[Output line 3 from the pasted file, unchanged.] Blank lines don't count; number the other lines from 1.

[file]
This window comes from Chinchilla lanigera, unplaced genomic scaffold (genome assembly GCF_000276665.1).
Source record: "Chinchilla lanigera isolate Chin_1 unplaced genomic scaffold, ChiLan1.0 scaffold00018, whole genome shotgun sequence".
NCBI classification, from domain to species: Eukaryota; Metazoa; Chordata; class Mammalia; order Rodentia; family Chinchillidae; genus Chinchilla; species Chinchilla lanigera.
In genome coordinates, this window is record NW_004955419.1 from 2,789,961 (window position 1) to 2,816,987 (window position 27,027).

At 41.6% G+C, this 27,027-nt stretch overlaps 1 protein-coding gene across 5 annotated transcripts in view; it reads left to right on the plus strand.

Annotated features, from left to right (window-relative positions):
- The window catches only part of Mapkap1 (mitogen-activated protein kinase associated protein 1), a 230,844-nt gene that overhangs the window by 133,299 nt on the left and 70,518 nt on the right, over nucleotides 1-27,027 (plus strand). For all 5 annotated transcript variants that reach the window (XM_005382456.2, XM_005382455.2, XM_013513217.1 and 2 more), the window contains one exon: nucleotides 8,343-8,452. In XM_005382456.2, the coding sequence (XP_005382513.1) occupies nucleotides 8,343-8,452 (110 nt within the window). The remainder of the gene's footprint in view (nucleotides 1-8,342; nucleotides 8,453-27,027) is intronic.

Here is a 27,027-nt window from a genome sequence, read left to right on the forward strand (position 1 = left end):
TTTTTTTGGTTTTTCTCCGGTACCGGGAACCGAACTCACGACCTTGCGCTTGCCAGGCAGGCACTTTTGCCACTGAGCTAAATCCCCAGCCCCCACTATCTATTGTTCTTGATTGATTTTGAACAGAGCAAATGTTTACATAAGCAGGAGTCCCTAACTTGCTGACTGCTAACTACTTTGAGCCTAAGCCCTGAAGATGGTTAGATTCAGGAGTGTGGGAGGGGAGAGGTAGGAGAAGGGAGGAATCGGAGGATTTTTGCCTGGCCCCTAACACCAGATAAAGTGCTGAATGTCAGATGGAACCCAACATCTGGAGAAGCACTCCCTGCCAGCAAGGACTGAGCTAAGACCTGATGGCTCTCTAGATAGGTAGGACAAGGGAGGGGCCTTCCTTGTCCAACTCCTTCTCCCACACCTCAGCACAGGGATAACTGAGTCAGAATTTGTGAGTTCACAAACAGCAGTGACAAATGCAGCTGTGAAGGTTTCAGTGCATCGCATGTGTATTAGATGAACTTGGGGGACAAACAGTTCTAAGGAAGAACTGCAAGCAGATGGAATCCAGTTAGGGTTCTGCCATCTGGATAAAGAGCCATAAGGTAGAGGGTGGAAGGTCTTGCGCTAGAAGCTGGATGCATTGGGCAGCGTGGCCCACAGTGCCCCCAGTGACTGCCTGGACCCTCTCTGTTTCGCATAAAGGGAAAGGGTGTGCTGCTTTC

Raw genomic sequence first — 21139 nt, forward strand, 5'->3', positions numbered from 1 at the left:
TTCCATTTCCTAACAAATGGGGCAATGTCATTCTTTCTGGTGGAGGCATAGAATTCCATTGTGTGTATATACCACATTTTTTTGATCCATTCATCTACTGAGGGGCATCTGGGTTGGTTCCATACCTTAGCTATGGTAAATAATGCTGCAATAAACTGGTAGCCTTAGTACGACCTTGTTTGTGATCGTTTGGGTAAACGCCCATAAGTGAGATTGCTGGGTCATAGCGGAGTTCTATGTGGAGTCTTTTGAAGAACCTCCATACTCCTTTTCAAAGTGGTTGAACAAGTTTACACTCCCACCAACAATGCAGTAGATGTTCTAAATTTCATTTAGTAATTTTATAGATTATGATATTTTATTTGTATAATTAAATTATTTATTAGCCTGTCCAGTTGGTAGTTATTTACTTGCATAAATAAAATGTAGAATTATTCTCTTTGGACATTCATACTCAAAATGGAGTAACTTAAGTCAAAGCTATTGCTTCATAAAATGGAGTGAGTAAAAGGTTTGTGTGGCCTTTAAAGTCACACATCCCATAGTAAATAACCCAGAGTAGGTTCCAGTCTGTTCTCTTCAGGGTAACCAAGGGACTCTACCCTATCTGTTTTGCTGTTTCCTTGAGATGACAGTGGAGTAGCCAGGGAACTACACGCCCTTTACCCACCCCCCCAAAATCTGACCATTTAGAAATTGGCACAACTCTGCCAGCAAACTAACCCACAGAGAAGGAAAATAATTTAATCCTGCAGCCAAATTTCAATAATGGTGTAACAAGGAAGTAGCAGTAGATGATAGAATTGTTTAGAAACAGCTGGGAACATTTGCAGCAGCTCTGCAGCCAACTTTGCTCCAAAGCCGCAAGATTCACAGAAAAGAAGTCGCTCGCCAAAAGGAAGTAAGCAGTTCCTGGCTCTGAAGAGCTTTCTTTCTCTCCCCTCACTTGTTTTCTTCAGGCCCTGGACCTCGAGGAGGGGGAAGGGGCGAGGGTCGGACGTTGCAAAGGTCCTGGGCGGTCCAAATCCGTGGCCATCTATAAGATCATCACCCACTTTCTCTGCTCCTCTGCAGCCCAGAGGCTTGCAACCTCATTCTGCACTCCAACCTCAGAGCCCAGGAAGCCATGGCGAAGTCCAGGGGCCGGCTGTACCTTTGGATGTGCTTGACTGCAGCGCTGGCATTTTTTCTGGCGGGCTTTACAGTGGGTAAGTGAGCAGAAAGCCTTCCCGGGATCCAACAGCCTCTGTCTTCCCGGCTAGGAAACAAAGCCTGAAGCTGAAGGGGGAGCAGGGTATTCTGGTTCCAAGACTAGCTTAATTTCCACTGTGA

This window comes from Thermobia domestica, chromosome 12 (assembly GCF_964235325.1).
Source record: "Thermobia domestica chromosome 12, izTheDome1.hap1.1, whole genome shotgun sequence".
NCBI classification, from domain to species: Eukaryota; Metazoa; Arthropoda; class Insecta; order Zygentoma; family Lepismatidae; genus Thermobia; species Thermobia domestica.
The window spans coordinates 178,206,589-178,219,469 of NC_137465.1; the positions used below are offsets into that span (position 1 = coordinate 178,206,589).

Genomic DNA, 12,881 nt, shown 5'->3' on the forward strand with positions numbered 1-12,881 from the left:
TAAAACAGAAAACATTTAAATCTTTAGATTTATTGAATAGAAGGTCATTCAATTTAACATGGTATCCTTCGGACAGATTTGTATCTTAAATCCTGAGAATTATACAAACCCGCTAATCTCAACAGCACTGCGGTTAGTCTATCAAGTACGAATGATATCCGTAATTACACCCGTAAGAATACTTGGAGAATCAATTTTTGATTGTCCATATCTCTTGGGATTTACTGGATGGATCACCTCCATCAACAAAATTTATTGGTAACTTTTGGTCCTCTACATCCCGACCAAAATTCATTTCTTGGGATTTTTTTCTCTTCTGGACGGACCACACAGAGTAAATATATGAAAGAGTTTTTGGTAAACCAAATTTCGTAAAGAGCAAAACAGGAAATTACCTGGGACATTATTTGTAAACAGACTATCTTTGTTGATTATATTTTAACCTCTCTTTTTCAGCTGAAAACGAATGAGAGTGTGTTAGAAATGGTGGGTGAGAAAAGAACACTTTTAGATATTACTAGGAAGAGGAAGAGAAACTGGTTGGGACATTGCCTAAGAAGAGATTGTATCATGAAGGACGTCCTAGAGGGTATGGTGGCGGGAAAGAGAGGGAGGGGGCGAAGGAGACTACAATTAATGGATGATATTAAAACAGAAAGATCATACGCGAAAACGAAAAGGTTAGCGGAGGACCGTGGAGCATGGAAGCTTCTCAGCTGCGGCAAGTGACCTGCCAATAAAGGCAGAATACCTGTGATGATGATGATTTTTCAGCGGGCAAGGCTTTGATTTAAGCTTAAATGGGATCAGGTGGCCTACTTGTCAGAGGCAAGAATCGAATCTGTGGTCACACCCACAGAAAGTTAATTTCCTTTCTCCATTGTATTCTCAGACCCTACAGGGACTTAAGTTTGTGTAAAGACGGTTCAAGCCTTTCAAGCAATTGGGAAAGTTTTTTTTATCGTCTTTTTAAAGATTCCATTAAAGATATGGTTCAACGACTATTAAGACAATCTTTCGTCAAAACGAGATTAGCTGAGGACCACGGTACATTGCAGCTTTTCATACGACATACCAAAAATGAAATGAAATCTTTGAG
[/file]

NCBI classification, from domain to species: Eukaryota; Metazoa; Chordata; class Mammalia; order Rodentia; family Chinchillidae; genus Chinchilla; species Chinchilla lanigera.